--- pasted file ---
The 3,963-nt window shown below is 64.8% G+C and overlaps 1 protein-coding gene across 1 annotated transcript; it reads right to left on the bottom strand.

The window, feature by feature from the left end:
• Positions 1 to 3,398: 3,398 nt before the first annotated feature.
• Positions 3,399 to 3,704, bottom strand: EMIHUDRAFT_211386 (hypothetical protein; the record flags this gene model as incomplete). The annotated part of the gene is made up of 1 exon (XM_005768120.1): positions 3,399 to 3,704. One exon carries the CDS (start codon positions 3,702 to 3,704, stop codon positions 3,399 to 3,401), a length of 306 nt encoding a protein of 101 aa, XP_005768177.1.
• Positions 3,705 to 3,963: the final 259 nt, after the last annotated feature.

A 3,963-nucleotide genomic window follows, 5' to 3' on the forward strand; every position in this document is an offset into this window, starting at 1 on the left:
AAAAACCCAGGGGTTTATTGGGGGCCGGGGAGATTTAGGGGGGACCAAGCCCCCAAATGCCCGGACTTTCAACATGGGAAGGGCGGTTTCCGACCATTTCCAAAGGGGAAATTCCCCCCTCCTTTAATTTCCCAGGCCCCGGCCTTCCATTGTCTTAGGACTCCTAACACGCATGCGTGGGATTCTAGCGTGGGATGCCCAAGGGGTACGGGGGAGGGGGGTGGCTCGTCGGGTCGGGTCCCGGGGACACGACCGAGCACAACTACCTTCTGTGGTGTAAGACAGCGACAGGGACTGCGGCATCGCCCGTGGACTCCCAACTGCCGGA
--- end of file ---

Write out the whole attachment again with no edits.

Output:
The 3,963-nt window shown below is 64.8% G+C and overlaps 1 protein-coding gene across 1 annotated transcript; it reads right to left on the bottom strand.

The window, feature by feature from the left end:
• Positions 1 to 3,398: 3,398 nt before the first annotated feature.
• Positions 3,399 to 3,704, bottom strand: EMIHUDRAFT_211386 (hypothetical protein; the record flags this gene model as incomplete). The annotated part of the gene is made up of 1 exon (XM_005768120.1): positions 3,399 to 3,704. One exon carries the CDS (start codon positions 3,702 to 3,704, stop codon positions 3,399 to 3,401), a length of 306 nt encoding a protein of 101 aa, XP_005768177.1.
• Positions 3,705 to 3,963: the final 259 nt, after the last annotated feature.

A 3,963-nucleotide genomic window follows, 5' to 3' on the forward strand; every position in this document is an offset into this window, starting at 1 on the left:
AAAAACCCAGGGGTTTATTGGGGGCCGGGGAGATTTAGGGGGGACCAAGCCCCCAAATGCCCGGACTTTCAACATGGGAAGGGCGGTTTCCGACCATTTCCAAAGGGGAAATTCCCCCCTCCTTTAATTTCCCAGGCCCCGGCCTTCCATTGTCTTAGGACTCCTAACACGCATGCGTGGGATTCTAGCGTGGGATGCCCAAGGGGTACGGGGGAGGGGGGTGGCTCGTCGGGTCGGGTCCCGGGGACACGACCGAGCACAACTACCTTCTGTGGTGTAAGACAGCGACAGGGACTGCGGCATCGCCCGTGGACTCCCAACTGCCGGA